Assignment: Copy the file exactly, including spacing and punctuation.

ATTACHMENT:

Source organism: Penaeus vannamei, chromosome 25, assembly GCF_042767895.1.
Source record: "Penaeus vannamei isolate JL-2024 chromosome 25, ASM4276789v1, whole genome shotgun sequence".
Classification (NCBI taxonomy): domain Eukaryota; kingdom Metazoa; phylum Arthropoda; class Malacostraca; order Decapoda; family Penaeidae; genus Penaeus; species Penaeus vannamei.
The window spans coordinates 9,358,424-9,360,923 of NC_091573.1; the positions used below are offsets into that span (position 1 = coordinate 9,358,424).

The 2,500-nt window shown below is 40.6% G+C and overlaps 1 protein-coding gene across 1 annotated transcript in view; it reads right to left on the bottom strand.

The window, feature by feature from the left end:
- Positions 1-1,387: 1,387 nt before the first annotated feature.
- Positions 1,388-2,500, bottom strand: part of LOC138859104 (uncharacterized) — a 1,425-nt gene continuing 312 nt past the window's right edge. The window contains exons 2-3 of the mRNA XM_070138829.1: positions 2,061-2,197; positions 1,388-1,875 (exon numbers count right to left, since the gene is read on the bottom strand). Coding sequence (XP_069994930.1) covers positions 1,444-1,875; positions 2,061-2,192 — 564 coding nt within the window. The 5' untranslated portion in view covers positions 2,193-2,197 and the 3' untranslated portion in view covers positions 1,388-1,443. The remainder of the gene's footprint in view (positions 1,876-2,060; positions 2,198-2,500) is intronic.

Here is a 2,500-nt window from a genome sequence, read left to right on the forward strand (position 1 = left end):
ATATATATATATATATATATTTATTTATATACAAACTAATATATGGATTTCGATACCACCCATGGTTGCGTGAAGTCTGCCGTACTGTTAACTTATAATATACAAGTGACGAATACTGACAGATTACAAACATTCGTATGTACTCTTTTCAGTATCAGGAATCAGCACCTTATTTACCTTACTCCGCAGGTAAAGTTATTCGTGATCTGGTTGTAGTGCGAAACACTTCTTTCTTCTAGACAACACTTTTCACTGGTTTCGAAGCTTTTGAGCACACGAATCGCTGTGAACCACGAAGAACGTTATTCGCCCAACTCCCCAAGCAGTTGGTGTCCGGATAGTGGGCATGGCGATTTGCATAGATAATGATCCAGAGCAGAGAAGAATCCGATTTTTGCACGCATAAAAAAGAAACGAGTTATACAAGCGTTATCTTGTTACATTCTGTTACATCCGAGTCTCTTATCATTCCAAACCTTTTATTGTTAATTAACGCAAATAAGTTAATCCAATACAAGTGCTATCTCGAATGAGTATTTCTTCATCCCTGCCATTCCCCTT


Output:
Source organism: Penaeus vannamei, chromosome 25, assembly GCF_042767895.1.
Source record: "Penaeus vannamei isolate JL-2024 chromosome 25, ASM4276789v1, whole genome shotgun sequence".
Classification (NCBI taxonomy): domain Eukaryota; kingdom Metazoa; phylum Arthropoda; class Malacostraca; order Decapoda; family Penaeidae; genus Penaeus; species Penaeus vannamei.
The window spans coordinates 9,358,424-9,360,923 of NC_091573.1; the positions used below are offsets into that span (position 1 = coordinate 9,358,424).

The 2,500-nt window shown below is 40.6% G+C and overlaps 1 protein-coding gene across 1 annotated transcript in view; it reads right to left on the bottom strand.

The window, feature by feature from the left end:
- Positions 1-1,387: 1,387 nt before the first annotated feature.
- Positions 1,388-2,500, bottom strand: part of LOC138859104 (uncharacterized) — a 1,425-nt gene continuing 312 nt past the window's right edge. The window contains exons 2-3 of the mRNA XM_070138829.1: positions 2,061-2,197; positions 1,388-1,875 (exon numbers count right to left, since the gene is read on the bottom strand). Coding sequence (XP_069994930.1) covers positions 1,444-1,875; positions 2,061-2,192 — 564 coding nt within the window. The 5' untranslated portion in view covers positions 2,193-2,197 and the 3' untranslated portion in view covers positions 1,388-1,443. The remainder of the gene's footprint in view (positions 1,876-2,060; positions 2,198-2,500) is intronic.

Here is a 2,500-nt window from a genome sequence, read left to right on the forward strand (position 1 = left end):
ATATATATATATATATATATTTATTTATATACAAACTAATATATGGATTTCGATACCACCCATGGTTGCGTGAAGTCTGCCGTACTGTTAACTTATAATATACAAGTGACGAATACTGACAGATTACAAACATTCGTATGTACTCTTTTCAGTATCAGGAATCAGCACCTTATTTACCTTACTCCGCAGGTAAAGTTATTCGTGATCTGGTTGTAGTGCGAAACACTTCTTTCTTCTAGACAACACTTTTCACTGGTTTCGAAGCTTTTGAGCACACGAATCGCTGTGAACCACGAAGAACGTTATTCGCCCAACTCCCCAAGCAGTTGGTGTCCGGATAGTGGGCATGGCGATTTGCATAGATAATGATCCAGAGCAGAGAAGAATCCGATTTTTGCACGCATAAAAAAGAAACGAGTTATACAAGCGTTATCTTGTTACATTCTGTTACATCCGAGTCTCTTATCATTCCAAACCTTTTATTGTTAATTAACGCAAATAAGTTAATCCAATACAAGTGCTATCTCGAATGAGTATTTCTTCATCCCTGCCATTCCCCTT